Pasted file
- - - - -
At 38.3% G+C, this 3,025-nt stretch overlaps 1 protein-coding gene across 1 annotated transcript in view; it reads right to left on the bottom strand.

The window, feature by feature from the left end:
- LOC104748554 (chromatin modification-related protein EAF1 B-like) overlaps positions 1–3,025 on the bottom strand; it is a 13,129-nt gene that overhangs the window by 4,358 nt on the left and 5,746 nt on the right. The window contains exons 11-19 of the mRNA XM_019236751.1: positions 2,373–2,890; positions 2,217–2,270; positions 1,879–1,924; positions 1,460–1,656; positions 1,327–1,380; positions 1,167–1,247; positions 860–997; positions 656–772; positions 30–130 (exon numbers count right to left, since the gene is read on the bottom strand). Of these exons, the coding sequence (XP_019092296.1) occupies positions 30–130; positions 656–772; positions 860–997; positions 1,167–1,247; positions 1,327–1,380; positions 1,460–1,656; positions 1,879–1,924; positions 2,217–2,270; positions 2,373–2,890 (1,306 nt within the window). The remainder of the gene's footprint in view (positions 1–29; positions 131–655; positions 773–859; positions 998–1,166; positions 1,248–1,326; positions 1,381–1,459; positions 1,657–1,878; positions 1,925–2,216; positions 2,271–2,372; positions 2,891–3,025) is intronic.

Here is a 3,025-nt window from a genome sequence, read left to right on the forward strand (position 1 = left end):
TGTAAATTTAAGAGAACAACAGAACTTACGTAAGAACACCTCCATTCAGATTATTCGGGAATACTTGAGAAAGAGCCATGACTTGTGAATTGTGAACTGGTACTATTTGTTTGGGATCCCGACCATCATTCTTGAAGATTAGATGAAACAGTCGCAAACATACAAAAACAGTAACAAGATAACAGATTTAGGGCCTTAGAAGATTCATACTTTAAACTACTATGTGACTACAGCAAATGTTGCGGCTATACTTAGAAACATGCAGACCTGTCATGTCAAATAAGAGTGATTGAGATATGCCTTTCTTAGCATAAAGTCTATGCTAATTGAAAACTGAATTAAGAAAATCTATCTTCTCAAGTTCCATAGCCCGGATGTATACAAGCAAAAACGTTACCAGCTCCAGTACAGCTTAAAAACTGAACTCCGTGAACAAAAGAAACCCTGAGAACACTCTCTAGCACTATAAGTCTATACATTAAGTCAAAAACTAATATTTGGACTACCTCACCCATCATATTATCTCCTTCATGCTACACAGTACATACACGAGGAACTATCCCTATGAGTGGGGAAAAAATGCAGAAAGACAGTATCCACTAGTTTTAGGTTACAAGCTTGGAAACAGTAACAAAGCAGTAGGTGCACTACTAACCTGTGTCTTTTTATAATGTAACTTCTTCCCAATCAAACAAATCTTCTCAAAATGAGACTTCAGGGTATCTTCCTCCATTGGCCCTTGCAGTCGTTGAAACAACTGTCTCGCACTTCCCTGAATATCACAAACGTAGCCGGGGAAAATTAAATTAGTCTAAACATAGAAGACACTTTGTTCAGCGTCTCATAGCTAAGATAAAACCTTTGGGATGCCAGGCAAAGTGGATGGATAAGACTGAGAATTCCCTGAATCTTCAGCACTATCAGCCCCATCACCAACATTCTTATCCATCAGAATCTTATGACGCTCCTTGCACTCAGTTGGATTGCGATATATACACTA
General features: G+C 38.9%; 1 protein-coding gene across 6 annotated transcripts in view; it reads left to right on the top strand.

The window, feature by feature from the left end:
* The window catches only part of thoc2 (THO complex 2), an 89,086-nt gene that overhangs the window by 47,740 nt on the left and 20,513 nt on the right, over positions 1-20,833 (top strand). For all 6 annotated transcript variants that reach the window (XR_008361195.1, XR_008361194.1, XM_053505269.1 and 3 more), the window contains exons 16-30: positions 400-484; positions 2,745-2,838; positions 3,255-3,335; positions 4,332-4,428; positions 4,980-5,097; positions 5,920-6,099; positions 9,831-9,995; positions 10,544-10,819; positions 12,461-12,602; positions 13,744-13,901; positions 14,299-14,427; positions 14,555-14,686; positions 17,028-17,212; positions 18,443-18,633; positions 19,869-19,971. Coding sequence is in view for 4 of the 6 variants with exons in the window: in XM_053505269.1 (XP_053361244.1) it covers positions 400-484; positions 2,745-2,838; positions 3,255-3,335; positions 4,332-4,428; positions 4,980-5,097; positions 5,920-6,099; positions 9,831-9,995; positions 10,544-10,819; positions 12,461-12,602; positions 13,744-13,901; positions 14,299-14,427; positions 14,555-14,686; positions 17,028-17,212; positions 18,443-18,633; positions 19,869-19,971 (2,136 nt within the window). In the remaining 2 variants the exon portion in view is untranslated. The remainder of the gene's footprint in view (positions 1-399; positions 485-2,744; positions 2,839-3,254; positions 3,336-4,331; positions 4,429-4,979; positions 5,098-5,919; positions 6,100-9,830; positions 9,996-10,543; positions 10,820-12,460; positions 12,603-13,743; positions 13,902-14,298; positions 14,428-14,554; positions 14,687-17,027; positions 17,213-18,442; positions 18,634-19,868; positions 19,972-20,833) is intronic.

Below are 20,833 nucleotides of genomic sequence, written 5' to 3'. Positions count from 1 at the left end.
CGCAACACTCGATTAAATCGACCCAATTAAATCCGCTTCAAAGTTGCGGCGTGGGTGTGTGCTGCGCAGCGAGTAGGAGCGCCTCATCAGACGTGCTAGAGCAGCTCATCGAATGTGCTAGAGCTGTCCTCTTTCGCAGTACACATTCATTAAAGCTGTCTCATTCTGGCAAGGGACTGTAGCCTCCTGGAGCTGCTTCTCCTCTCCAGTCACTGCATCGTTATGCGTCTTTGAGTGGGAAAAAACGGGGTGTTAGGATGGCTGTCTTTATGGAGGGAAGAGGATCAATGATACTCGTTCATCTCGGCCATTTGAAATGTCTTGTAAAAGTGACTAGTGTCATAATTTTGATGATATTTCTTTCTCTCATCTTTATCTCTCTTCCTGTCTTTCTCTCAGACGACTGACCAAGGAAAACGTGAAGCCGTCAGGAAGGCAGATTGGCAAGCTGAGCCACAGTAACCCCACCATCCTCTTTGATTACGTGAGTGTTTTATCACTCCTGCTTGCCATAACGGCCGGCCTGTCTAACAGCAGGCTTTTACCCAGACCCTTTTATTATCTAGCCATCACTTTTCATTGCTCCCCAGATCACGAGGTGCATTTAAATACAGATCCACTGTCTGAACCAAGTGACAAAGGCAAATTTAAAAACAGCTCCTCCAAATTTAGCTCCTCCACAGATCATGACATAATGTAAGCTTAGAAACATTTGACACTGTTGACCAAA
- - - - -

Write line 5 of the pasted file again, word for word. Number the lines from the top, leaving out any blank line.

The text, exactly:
TGTAAATTTAAGAGAACAACAGAACTTACGTAAGAACACCTCCATTCAGATTATTCGGGAATACTTGAGAAAGAGCCATGACTTGTGAATTGTGAACTGGTACTATTTGTTTGGGATCCCGACCATCATTCTTGAAGATTAGATGAAACAGTCGCAAACATACAAAAACAGTAACAAGATAACAGATTTAGGGCCTTAGAAGATTCATACTTTAAACTACTATGTGACTACAGCAAATGTTGCGGCTATACTTAGAAACATGCAGACCTGTCATGTCAAATAAGAGTGATTGAGATATGCCTTTCTTAGCATAAAGTCTATGCTAATTGAAAACTGAATTAAGAAAATCTATCTTCTCAAGTTCCATAGCCCGGATGTATACAAGCAAAAACGTTACCAGCTCCAGTACAGCTTAAAAACTGAACTCCGTGAACAAAAGAAACCCTGAGAACACTCTCTAGCACTATAAGTCTATACATTAAGTCAAAAACTAATATTTGGACTACCTCACCCATCATATTATCTCCTTCATGCTACACAGTACATACACGAGGAACTATCCCTATGAGTGGGGAAAAAATGCAGAAAGACAGTATCCACTAGTTTTAGGTTACAAGCTTGGAAACAGTAACAAAGCAGTAGGTGCACTACTAACCTGTGTCTTTTTATAATGTAACTTCTTCCCAATCAAACAAATCTTCTCAAAATGAGACTTCAGGGTATCTTCCTCCATTGGCCCTTGCAGTCGTTGAAACAACTGTCTCGCACTTCCCTGAATATCACAAACGTAGCCGGGGAAAATTAAATTAGTCTAAACATAGAAGACACTTTGTTCAGCGTCTCATAGCTAAGATAAAACCTTTGGGATGCCAGGCAAAGTGGATGGATAAGACTGAGAATTCCCTGAATCTTCAGCACTATCAGCCCCATCACCAACATTCTTATCCATCAGAATCTTATGACGCTCCTTGCACTCAGTTGGATTGCGATATATACACTA